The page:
A child may well be able to add a VPN and certainly, that will pose problems, but the existence of loopholes does not diminish the reasoning behind the placement of regulations. It is an obstacle, not a reason to not have regulations. These kids will also be required to get a hold of their parents' IDs/credit cards in order to access the material, presumably leading parents to find out about it eventually (as they should). The fact that the adults will themselves be deterred from watching porn due to the necessity of disclosing identity seems like a plus to me. If they are so interested, they must take the risk and know that their true selves may be discovered, even if it is unlikely.

    The current laws will not make it illegal for people to consume porn. So there is no freedom aspect being infringed upon. It is disingenuous to frame it in the form of "telling people what to do." This is about drug regulation. Those who produce and distribute (not consume) should be subjected to regulation by the state and held accountable under law in the event of violations. They are the ones potentially causing harm to society; the consumers are the victims. This is the principle of decriminalization.
     
  4. I knew I would notice nothing else but the problem of freedom. And I'm happy you did it, because it means you didn't actually experienced any real prohibitions. I would like to comment something you wrote. I'll think it will make my point of view more clear.

    First of all, it seems to me that you think I want to curtail the regulation of drugs. I didn't write it in my post and I'm sorry if it looks like I do. But your suggestion that I do has nothing to do with the topic and can lead a conversation to the wrong way, so lets from the start don't take this route.

    Your next sentence implies that the concepts of freedom and order can not coexist in a society (I'm sorry if you didn't meant it, but it looks like you did). It's not true. I never implied that my understanding of freedom goes as far an cancellation of all existing rules and turning the country to anarchy. I hope you will agree that every citizen want to live in a country where he won't be captured in the middle of the street for no reason. It's an obvious example of a freedom - being free to move. The obvious example of an order is not being allowed to kill people on the street. As you can see, these examples actually complement each other: if you are free to do something, you are can't do the opposite thing. My question is where to cross the line, what things can be allowed and what can not? It's a tricky question, because history knows hundreds of examples when public opinion was wrong on this matter: slavery, votes for women, gay marriages.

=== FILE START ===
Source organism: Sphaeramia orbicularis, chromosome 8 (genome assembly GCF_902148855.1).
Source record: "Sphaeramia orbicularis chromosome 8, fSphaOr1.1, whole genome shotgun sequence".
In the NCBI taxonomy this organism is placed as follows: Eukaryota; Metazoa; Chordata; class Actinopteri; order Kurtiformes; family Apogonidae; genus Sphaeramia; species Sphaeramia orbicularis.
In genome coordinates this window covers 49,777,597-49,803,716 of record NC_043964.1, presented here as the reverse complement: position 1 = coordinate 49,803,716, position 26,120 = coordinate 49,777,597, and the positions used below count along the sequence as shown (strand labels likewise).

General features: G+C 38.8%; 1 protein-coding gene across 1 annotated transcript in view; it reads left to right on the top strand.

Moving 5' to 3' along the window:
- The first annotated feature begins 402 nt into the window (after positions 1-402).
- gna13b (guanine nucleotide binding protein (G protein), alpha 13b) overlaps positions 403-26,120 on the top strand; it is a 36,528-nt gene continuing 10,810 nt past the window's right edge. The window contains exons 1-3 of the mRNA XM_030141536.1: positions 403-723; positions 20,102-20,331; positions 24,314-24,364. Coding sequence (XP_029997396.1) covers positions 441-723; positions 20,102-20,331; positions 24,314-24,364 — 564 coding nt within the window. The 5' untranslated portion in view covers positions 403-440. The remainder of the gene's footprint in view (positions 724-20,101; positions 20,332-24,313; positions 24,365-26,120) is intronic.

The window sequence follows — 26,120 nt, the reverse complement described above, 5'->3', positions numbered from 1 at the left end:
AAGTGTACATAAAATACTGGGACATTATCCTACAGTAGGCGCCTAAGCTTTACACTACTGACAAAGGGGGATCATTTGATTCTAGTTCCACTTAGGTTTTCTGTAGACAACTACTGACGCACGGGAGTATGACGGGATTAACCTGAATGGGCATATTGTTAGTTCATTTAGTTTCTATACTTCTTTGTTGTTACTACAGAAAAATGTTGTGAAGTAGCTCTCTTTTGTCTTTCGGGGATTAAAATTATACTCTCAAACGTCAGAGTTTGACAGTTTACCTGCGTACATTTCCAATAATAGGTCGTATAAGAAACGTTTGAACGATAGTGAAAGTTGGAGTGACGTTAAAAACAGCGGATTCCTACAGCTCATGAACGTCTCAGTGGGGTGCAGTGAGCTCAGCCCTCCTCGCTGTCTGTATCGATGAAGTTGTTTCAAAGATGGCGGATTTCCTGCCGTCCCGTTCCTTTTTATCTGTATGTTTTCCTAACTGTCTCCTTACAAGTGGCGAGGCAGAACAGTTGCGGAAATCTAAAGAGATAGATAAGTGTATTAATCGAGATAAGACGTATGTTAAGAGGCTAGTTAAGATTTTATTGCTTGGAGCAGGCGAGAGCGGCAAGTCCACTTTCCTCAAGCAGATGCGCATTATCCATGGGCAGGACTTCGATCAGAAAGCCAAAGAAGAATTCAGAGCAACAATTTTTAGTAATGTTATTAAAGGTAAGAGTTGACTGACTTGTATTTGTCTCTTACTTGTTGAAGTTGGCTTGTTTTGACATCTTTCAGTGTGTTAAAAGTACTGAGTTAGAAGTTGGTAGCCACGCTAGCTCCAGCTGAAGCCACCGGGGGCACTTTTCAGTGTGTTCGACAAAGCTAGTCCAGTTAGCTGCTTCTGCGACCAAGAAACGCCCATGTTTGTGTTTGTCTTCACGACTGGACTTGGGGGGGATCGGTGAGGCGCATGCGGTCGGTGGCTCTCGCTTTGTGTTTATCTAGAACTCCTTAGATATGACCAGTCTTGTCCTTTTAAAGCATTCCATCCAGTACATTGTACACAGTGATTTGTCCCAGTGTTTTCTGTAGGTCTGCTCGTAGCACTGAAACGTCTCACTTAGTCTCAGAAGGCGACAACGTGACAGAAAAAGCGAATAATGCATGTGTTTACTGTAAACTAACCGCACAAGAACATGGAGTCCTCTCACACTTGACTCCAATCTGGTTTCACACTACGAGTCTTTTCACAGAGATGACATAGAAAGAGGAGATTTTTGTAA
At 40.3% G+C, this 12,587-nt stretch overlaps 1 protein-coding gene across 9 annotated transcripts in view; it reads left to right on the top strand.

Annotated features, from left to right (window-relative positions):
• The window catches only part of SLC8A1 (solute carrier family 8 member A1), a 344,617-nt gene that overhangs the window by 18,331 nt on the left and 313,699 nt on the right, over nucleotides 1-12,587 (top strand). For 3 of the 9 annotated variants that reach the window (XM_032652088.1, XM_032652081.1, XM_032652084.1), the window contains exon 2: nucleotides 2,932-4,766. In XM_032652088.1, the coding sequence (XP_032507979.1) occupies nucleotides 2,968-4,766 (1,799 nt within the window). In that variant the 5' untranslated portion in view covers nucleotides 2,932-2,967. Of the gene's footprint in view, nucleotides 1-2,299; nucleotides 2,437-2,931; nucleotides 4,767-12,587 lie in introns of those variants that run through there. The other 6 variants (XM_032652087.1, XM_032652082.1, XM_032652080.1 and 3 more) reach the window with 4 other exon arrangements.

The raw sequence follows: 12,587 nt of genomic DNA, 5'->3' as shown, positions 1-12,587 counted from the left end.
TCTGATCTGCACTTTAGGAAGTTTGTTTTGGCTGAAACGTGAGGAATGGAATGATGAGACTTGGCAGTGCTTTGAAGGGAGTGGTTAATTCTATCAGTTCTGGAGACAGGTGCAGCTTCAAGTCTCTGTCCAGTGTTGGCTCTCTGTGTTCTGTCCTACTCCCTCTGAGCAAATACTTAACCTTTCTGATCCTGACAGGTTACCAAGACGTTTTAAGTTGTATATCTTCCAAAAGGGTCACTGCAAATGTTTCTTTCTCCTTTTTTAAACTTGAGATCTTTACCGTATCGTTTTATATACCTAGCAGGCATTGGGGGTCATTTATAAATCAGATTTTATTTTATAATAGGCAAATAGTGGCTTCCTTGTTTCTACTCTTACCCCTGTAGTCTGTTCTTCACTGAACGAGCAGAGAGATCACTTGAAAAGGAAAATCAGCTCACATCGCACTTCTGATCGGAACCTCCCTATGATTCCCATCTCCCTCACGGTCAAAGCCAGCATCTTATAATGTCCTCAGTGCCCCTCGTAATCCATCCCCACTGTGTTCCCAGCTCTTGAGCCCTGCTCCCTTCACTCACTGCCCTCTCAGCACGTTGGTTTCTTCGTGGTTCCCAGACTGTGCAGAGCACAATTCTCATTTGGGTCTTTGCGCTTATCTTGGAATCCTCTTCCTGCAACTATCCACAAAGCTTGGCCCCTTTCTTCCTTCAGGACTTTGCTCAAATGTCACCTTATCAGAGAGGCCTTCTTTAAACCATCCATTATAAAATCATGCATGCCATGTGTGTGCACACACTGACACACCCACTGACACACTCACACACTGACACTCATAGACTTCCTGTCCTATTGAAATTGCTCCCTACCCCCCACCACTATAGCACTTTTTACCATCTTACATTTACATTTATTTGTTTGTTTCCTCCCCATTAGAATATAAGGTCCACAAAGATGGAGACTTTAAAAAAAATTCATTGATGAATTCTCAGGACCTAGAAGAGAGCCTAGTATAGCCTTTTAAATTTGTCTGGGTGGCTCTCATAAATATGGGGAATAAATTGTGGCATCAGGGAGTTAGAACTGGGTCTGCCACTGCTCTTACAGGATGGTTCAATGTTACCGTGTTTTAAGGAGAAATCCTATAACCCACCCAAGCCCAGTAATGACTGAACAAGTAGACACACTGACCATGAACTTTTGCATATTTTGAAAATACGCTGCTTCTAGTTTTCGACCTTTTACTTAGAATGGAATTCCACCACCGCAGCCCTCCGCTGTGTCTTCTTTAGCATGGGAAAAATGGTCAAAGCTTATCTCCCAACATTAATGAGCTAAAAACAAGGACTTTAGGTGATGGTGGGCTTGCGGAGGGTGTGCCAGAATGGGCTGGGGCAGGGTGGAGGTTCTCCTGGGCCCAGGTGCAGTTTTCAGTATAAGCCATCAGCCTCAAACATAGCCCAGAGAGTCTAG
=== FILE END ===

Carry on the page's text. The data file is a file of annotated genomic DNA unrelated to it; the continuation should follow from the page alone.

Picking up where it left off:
In your third sentence you imply that pornography is equal to drugs. Well, I know that we come to the dangerous grounds here. I know that the majority of NoFap users believe it is true. I don't want to argue about this here. It just seems to me that the only reason of the scientists who support this idea is that the brain reaction of people watching porn is the same as of the people who take drugs. But it is also the same as the reaction of people who do anything they enjoy whether it is reading, watching movie or having a conversation with a friend. I want to point it out just because many people don't notice it and I hope you will do the further research. But hey, if you believe porn is similar to drugs, you may be right. That's not the point of this conversation. Lets assume it is. Then it should be regulated. And the topic of this discussion is how to regulate it? Lets try to find out whether putting the block on is a good idea.

    You say that comparing pornography and alcohol prohibition is a ridiculous idea. But you just did it comparing porn and drugs... It looks like you contradict yourself and I would like to know what you actually mean.

    I also didn't imply that there will be any sort of violence for the sake of porn. Well, I can see where you got the idea and I'm sorry I didn't write it well. What I meant is that Facebook and other social nets will still work as they used to. Therefore anyone with the access to porn will be able to sell it digitally to kids. Of course, it's yet another obstacle for kids to get porn, but it's also another possibility for them to be scummed. Yes, the probability of this is low, but the consequences are enormous. But generally I agree with you: the crime rates of this kind will be very low.

    You also say that sex education wont help with porn addiction, but you don't really give any facts. You say about some sort of cancer rates amongst smokers (again, if porn is the drug why I can not compare the porn prohibition with the alcohol prohibition), but according to the
    SEER Cancer Statistics Review the cancer rates in USA decreased by average of 1.8% from 2006 to 2015 (I can't leave an URL, but you can search for SEER Cancer Statistics Review (CSR) 1975-2015).

    But the main point of my previous message is this: the porn block can be easily avoided by any VPN software. But the government will obviously spend some money to establish block that does nothing. These money could have gone to schools, for example, to teach children the harmful effects porn can cause. Yes, the intentions are good, but it doesn't mean you should support the horrific execution. It wan't work and this is the main problem with this law.